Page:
Peter Serafinowicz has been amazing for a long old time now, I’ve been a fan ever since How Do You Want Me?, the Dylan Moran and Charlotte Coleman sitcom made for the BBC back in the nineties. Since then he’s appeared in a sod load of different shows and films, and never failed to make me laugh hard every time, and his short lived The Peter Serafinowicz Show is still greatly missed to this day, the fact that the BBC didn’t commission a second series (and a third, fourth and fifth) is something I’ll never understand.
Fortunately he’s now finally got a bona fide hit on his hands, in the form of Ben Edlund’s superhero parody The Tick where he plays the melodramatic lead perfectly. This is the third version of the show after a short lived live action series was made in 2001 with Patrick Warburton in the lead role, while an animated series ran for three seasons from 1994 – 1997. Both have a lot to like about them, and Warburton unsurprisingly made for a great Tick, but this new Amazon series is the best version yet as it’s a little maturer and less cartoon-y than either of the other two series, merging real life with the craziness of superhero antics with aplomb.
It’s still a bright and brash show though, as The Tick’s become part of Arthur (Griffin Newman) and his sister Dot’s life and turned it upside down before spinning it around seven hundred and twenty degrees for several weeks on end. The finale to the first season finally saw The Terror, the man responsible for the death of Arthur’s father, arrested and it looks like life would return to normal, albeit whatever form of normal includes Arthur owning a moth suit that lets him fly. The course of true superhero-ing never runs smooth though as Arthur is let go by the company he works for as they just don’t have the insurance to cover the insanity his being a superhero causes, and so both he and The Tick are pretty broke, and a little uncertain as to what will happen next, especially as The Tick is currently moulting and they have no nemesis on hand to fight against.
Due to the nature of series like this that scenario only lasts about fifteen minutes however as while at a bank a robbery takes place in front of them, and a lobster / crab type villain is the leader of the group. After he makes his escape The Tick and Arthur return home only to be recruited by Aegis agent Ty Rathbone (Marc Kudisch) to be part of the new The Flag Five superhero team so it looks like life is looking up for the boys, however I’m sure that won’t last. And while all this is going on Dot (Valorie Curry) may be developing psychic powers, violent vigilante Overkill (Scott Speiser) is struggling with the fact that he’s promised not to kill, and The Terror’s former partner is still on the loose.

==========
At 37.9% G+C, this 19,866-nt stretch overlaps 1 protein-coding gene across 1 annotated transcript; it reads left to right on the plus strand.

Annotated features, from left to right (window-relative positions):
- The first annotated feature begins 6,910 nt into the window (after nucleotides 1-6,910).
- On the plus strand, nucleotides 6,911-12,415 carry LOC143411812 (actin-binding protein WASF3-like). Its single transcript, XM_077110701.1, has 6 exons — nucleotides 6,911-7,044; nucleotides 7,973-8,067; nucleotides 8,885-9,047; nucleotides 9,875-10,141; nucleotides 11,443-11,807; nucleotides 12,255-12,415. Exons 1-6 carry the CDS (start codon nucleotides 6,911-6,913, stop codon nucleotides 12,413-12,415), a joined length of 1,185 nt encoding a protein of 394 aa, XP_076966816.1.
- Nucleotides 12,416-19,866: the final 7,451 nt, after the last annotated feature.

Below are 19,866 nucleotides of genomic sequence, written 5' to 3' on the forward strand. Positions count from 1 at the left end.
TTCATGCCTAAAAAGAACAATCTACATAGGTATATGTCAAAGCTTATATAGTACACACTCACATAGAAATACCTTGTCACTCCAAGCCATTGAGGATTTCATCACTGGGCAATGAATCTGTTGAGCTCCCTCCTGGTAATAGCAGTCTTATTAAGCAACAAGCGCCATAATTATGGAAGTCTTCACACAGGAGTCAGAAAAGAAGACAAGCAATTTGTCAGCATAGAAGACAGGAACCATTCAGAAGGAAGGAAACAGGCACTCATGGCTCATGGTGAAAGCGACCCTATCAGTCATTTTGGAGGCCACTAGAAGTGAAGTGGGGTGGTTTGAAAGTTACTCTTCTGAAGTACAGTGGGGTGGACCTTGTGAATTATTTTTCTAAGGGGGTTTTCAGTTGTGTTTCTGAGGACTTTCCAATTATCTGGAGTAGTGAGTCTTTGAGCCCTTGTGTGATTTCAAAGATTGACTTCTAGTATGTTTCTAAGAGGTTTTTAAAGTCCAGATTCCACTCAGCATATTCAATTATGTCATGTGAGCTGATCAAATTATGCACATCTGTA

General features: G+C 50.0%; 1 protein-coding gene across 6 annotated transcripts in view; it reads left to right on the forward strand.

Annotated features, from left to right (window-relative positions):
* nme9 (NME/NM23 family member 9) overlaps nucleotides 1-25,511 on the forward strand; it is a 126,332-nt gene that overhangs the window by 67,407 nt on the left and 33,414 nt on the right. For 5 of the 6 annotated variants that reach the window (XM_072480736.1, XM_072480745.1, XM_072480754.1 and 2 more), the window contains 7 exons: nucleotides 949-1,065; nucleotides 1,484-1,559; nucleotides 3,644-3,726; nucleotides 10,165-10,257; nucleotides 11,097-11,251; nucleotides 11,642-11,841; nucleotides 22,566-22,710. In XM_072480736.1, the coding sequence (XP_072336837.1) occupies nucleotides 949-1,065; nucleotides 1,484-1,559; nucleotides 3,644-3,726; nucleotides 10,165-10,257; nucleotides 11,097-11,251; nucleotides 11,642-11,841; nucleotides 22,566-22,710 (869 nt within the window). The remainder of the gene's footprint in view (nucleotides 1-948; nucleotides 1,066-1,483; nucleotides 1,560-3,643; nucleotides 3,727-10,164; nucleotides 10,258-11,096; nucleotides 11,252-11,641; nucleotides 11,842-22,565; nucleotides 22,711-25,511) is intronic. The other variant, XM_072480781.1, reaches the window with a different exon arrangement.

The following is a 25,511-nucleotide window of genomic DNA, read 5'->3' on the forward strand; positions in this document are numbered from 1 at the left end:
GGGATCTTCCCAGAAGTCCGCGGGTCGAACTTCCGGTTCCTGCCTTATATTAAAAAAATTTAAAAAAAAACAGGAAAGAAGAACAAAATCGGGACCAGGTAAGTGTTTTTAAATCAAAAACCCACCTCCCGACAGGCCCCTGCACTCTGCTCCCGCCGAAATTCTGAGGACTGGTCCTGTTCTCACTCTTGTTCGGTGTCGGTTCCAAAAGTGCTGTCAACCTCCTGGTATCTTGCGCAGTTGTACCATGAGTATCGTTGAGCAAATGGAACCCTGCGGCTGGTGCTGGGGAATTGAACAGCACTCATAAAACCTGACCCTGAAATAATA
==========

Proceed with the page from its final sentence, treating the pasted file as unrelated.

So yeah, this first episode had a lot to cover and it is slightly plot heavy, establishing all of the main storylines and themes for the show’s second season. Fortunately it hasn’t forgotten how to be funny with The Tick’s clueless yet infectious enthusiasm for everything in life generating a lot of laughs, as does Arthur’s unique brand of cautious superhero-ing, and Overkill’s frustration at not being able to spill blood is beautifully funny too. Plus there’s the fact that Overkill’s sentient vehicle Dangerboat (Alan Tudyk, seemingly everywhere right now, which I’m certainly not complaining about) has a crush on Arthur, which is something I’m pretty sure will never stop being amusing. Especially if they do somehow get together, which I’m hoping they will.
Over the course of the first season the show built up a great supporting cast and it continues to use them effectively in this first episode of the new season. I do slightly miss The Terror’s dry bastardry but I imagine it won’t be long before he’s back on the scene, and even if that doesn’t happen this year there’s so much going on I’ve no doubt it’ll continue to be a very funny, very smart, and very enjoyable comedy with sublime performances from all involved, and the kind of show that you can’t help but binge as you want to see how life turns out for these extremely lovable characters.